Synoum glandulosum (MELIACEAE) Scentless Rosewood, Bastard Rosewood

Small tree to 7 m high, with brown scaly bark, new growth pubescent, widespread in warmer rainforest, north from Milton, NSW. Handsome foliage plant for rainforest garden. Beautiful red fruit in spring and summer. Leaves to 30 cm long; leaflets 3 to 11, terminal one largest, oblanceolate to obovate or oblong-elliptic, apex usually blunt-acuminate, base attenuate, margins entire, hairless except for prominent hairy domatia; petiole 2-6 cm, petiolules up to 3 mm long. Synoum is a monotypic genus of evergreen tree in the mahogany family, Meliaceae. It is endemic to Australia where it is found along the eastern subtropical to tropical coastline, usually on the margins of rainforests. The only species described is S. glandulosum, known commonly as Scentless Rosewood. It resembles the related Toona, except that the leaves have 5-9 leaflets, whereas Toona has 8-20. Its fruit is a reddish three-lobed capsule that contains two or three seeds surrounded by a red aril.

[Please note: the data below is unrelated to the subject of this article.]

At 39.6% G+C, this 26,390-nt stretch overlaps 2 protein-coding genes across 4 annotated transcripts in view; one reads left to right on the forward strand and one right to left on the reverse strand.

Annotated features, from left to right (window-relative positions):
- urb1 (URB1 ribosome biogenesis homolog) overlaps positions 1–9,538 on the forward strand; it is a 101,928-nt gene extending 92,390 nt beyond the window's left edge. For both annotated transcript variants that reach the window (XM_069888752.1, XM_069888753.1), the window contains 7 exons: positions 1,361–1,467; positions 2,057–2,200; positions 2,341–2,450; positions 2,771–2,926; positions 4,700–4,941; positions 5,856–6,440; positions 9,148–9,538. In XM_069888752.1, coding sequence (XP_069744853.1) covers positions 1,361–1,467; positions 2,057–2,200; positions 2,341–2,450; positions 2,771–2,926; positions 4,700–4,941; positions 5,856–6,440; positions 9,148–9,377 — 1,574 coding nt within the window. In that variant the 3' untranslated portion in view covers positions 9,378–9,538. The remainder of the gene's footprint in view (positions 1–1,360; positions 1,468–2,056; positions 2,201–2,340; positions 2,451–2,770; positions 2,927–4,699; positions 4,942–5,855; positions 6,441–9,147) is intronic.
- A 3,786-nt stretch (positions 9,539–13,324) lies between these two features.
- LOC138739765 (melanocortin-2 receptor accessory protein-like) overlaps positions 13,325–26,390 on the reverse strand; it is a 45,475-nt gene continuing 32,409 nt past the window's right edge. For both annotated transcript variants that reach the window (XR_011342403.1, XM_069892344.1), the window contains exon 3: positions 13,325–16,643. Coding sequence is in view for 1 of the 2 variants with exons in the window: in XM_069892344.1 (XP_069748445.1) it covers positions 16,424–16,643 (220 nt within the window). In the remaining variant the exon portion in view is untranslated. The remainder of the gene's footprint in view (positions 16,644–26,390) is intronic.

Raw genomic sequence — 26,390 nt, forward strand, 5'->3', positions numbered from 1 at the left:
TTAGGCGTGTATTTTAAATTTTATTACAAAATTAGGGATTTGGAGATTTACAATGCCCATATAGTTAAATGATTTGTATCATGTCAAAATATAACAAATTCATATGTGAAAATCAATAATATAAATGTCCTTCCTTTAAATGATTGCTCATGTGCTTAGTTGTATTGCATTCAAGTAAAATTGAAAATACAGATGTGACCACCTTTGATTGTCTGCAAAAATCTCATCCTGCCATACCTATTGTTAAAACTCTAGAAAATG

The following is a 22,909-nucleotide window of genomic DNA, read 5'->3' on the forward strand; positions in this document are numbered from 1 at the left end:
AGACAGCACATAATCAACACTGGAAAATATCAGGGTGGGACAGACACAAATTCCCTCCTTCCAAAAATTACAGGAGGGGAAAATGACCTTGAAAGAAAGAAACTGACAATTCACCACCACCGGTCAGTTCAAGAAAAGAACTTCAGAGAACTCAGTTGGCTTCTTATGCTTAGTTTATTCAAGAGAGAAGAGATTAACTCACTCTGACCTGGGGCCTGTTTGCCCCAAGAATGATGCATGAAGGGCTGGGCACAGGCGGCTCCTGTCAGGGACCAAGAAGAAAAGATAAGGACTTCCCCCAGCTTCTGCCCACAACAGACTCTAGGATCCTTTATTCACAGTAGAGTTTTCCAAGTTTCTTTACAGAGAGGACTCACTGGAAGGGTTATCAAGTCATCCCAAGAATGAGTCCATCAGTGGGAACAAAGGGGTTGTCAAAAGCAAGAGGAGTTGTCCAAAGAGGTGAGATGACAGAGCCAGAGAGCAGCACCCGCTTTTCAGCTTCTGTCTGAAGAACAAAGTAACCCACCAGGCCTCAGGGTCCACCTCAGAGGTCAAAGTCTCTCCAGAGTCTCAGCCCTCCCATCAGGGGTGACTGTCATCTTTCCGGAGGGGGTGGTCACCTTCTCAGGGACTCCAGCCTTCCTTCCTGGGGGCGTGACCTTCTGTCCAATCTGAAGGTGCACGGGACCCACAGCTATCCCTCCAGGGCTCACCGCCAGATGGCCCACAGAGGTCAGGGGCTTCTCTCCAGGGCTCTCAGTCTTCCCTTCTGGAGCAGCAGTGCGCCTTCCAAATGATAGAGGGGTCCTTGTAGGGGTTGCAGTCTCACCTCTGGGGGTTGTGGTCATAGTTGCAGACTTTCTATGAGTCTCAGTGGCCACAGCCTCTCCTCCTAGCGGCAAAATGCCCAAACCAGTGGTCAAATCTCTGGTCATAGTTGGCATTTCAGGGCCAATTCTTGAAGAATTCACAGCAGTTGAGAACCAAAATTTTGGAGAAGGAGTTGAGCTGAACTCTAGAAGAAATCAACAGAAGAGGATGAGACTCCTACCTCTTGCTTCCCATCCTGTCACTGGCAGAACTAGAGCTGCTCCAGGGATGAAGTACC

Photo: Bryan Hacker

Leaf with Domatia

This photo shows the leaf with the obvious hairy domatia. Flowers are panicles, with white to pinkish petals. The name means full of glands.
Photo: Bryan Hacker

Fruit

The red fruit is an important food tree for birds during the spring months. It is food for the King Parrot, among others.
Photo: Bryan Hacker